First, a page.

Ice work if you can get it

Anthony Dennis sits back and enjoys the scenery on a one-day joy flight over Antarctica.

Something doesn't feel right. I'm about to leave for Antarctica but I have with me nothing warmer than a light summer cotton jacket as I sit at Gate 8 of the domestic airport awaiting the call for my flight. A man in a penguin suit (hope he's not the captain) is trying to strike a note of gaiety as the passengers form a long line to receive their boarding passes. At least the penguin is dressed properly for the South Pole.

If this was a normal scheduled flight, the hours we're about to spend in the air would take us roughly as far as Tokyo. But no, we're heading completely in the opposite direction. This is one of the world's greatest and longest-running joy flights and I've scored a precious Qantas business class seat, as a guest of Antarctica Sightseeing, on a 9500- to 10,500-kilometre round-trip day tour to the polar icecap with the only scheduled landing (please Lord) being when we touch back down in Sydney later tonight.

To say it feels surreal is an understatement. I've been issued two boarding passes: Sydney to Antarctica and Antarctica to Sydney. In my "expedition notes" are the instructions on the essential etiquette required to make such a flight succeed: "All passengers except those who have booked economy centre or business class centre seats will be asked to move to the seat indicated on the Antarctica-to-Sydney boarding pass at a nominated point, which will be approximately halfway through our sightseeing time 'over the ice'."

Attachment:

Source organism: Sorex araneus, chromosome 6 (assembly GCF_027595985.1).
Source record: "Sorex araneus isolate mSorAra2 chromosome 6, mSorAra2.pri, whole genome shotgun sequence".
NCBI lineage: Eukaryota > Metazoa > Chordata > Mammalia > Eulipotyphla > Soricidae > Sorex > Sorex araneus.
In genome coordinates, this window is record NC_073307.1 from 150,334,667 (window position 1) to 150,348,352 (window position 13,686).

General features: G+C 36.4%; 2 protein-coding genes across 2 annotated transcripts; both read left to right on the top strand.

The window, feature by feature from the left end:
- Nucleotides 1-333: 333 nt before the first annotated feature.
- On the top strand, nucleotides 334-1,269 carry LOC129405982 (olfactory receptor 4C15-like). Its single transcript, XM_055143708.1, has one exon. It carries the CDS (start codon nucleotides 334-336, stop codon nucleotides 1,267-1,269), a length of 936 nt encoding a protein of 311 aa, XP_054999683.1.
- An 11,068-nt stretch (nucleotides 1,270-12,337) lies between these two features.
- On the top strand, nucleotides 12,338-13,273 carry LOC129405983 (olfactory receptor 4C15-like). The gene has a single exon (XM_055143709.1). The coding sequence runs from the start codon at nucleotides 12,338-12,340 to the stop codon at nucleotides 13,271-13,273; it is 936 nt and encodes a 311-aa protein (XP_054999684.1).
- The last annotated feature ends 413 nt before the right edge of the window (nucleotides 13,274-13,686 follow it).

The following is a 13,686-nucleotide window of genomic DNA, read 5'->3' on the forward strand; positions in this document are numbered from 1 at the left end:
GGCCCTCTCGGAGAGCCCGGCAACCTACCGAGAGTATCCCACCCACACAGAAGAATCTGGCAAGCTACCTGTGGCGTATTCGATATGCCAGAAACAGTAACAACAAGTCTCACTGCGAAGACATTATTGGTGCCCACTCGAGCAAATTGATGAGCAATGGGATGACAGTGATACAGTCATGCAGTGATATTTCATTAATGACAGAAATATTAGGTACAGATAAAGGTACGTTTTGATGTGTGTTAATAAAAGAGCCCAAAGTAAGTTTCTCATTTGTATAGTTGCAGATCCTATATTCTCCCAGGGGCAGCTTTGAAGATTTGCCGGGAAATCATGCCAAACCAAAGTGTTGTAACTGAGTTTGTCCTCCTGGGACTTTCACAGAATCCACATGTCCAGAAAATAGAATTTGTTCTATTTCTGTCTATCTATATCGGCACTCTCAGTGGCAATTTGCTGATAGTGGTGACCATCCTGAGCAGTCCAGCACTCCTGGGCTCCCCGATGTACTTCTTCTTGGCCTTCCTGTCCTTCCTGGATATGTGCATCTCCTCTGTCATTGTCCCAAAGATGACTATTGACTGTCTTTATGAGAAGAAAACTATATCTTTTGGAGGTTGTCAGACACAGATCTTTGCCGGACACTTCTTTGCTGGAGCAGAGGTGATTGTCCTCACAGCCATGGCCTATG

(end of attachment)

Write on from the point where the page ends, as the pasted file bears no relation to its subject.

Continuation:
It's a condition of travel on the flight that passengers move seats when asked to do so in order to ensure everyone has good views and can take photographs (damn those pesky wings and engines that get in the way). The aviation geeks aren't forgotten as the passengers are allowed to eavesdrop on the conversation between captain and control tower during take off as we head as due south as we can possibly get.

En route to Antarctica, it's time to sit back and relish the bonus relaxation time and the Qantas business class service afforded by the three hours' or so air time before we reach the first iceberg. Elsewhere in the cabin, one of my fellow passengers is so laid-back he's changed into his grey Qantas business class-issue jammies (though he looks like the man in the penguin suit who is back in his civvies).